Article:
• Accumulation of pus in the uterus (pyometra), with a closed cervix (where pus or discharge cannot drain from the uterus)—caution should be used during surgical removal of the ovaries and uterus (spay or ovariohysterectomy); the enlarged uterus may be very fragile
  • Uterine rupture or leakage of pus from the uterine stump—repeated flushing (lavage) of the abdominal cavity with sterile saline

Medications

Medications presented in this section are intended to provide general information about possible treatment. The treatment for a particular condition may evolve as medical advances are made; therefore, the medications should not be considered as all inclusive.

Antibiotics

  • Initial antibiotic selected by your pet’s veterinarian based on experience, pending results of bacterial culture and sensitivity test
  • Should be administered to all pets with inflammation characterized by accumulation of pus in the uterus (pyometra)
  • Common choices—ampicillin; enrofloxacin (Baytril®)
  • Antibiotics—not effective as the sole treatment, unless the uterus is of normal size and the serum progesterone level is less than 2 ng/ml on blood tests

Prostaglandins

Prostaglandin F2a (PGF2a)

  • Prostaglandins cause smooth muscle contractions and subsequent emptying of the uterus and decrease in serum progesterone concentration, based on dosage
  • For 2–7 days, until the uterus nears normal size as determined by feeling the abdomen, x-rays, or ultrasound examination or until no fluid is visible within the uterus as seen by ultrasound examination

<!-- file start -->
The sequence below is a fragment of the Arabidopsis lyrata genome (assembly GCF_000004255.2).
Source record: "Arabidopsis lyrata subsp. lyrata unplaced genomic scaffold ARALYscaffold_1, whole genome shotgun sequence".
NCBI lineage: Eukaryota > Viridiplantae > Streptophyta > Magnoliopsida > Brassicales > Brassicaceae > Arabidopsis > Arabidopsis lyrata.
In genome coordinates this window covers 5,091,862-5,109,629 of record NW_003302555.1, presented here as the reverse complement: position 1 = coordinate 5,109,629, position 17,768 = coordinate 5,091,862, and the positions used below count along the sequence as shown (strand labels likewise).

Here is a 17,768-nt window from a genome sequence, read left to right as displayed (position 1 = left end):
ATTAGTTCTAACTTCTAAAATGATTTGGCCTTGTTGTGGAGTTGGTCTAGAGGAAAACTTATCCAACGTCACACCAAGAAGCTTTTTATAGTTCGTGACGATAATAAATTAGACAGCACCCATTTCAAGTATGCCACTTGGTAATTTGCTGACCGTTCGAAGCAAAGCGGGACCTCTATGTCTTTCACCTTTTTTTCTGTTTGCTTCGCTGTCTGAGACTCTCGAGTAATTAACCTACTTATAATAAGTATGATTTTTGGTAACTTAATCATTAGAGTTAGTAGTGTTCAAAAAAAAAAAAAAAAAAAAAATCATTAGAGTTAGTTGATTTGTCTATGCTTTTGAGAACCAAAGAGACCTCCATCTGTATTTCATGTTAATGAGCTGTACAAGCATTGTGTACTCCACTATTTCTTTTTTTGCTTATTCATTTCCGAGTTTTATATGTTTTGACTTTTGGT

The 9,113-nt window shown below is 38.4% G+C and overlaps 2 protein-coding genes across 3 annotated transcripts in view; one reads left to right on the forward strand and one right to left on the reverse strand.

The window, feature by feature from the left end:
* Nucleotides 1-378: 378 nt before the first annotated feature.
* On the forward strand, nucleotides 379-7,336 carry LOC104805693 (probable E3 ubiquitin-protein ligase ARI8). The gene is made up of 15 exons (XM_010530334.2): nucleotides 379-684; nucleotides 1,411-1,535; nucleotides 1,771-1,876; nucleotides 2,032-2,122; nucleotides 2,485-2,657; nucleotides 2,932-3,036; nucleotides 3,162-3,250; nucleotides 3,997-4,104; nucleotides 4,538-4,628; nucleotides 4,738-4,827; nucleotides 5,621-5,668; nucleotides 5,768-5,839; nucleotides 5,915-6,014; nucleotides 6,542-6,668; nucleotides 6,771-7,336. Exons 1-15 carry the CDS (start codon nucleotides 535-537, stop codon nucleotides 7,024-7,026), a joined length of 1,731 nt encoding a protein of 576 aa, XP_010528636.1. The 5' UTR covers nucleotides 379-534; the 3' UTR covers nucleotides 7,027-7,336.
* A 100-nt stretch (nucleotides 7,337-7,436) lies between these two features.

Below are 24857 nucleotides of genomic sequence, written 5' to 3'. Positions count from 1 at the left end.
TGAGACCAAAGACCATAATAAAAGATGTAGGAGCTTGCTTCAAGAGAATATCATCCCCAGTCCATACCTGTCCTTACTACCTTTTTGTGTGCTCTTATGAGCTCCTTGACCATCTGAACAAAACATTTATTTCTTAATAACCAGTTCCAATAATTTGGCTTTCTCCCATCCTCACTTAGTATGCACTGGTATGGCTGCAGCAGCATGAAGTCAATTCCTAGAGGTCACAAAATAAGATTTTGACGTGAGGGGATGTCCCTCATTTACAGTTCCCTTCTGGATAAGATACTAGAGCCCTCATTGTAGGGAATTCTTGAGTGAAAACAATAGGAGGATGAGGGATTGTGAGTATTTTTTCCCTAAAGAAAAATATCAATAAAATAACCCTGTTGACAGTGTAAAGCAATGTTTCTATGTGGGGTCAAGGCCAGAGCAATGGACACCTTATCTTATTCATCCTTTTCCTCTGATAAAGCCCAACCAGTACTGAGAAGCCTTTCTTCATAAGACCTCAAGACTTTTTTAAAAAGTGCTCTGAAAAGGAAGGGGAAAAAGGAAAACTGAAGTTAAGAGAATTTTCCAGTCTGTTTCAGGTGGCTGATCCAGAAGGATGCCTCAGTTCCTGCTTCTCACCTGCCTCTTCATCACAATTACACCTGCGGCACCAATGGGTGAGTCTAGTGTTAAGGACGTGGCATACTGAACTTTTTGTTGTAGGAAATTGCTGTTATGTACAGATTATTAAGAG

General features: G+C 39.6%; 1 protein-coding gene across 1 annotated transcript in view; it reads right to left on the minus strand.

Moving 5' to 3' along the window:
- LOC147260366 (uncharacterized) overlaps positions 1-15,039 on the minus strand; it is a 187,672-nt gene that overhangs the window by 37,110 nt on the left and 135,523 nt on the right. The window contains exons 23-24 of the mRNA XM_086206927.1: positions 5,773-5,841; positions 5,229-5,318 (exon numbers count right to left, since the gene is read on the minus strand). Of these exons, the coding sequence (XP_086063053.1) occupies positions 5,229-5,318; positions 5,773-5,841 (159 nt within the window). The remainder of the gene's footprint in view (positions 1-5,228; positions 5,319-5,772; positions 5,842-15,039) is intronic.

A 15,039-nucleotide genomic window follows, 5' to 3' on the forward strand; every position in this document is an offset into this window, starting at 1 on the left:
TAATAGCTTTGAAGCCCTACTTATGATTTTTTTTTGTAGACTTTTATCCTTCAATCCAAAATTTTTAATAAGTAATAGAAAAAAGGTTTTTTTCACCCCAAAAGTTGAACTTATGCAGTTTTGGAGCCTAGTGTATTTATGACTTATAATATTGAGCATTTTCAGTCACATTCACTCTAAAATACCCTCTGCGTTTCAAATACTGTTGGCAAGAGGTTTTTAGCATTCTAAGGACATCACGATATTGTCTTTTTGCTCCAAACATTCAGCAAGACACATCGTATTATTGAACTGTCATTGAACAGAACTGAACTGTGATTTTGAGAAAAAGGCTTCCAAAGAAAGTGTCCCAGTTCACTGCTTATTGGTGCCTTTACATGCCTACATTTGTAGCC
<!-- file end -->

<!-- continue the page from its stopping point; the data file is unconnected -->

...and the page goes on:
• Reevaluate the pet 2–4 weeks after discontinuation of prostaglandins; if the uterus has increased in size or the pet still has marked discharge from the vulva (external genitalia), medical treatment protocol can be repeated
  • Surgical removal of the ovaries and uterus (spay or ovariohysterectomy)—performed in pets that do not respond to treatment with prostaglandin (lack of response indicated by continued enlargement of the uterus or presence of fluid in the uterus, or discharge from the vulva is still present after two courses of medical treatment)

Closprostenol

  • Injection under the skin (subcutaneous or SC injection) daily for 7–14 days

Miscellaneous

  • Aglepristone—effectiveness improved with prostaglandin treatment at the same time; not readily available in the United States
  • Cabergoline—for 7–14 days with prostaglandin treatment
  • Drugs that enhance the immune response (such as estrogens) or certain agents (such as oxytocin and ergot), which induce contraction of the muscles of the uterus are unreliable; “oxytocin” is a female hormone that causes uterine contractions and promotes milk release during lactation

Follow-Up Care

Patient Monitoring

  • Release from the hospital when the uterus is of near normal size or when no fluid is visible within the uterus by ultrasound examination, and clinical signs have lessened in severity or disappeared; reevaluate in 2–4 weeks
  • Antibiotics—administration should be continued for 3–4 weeks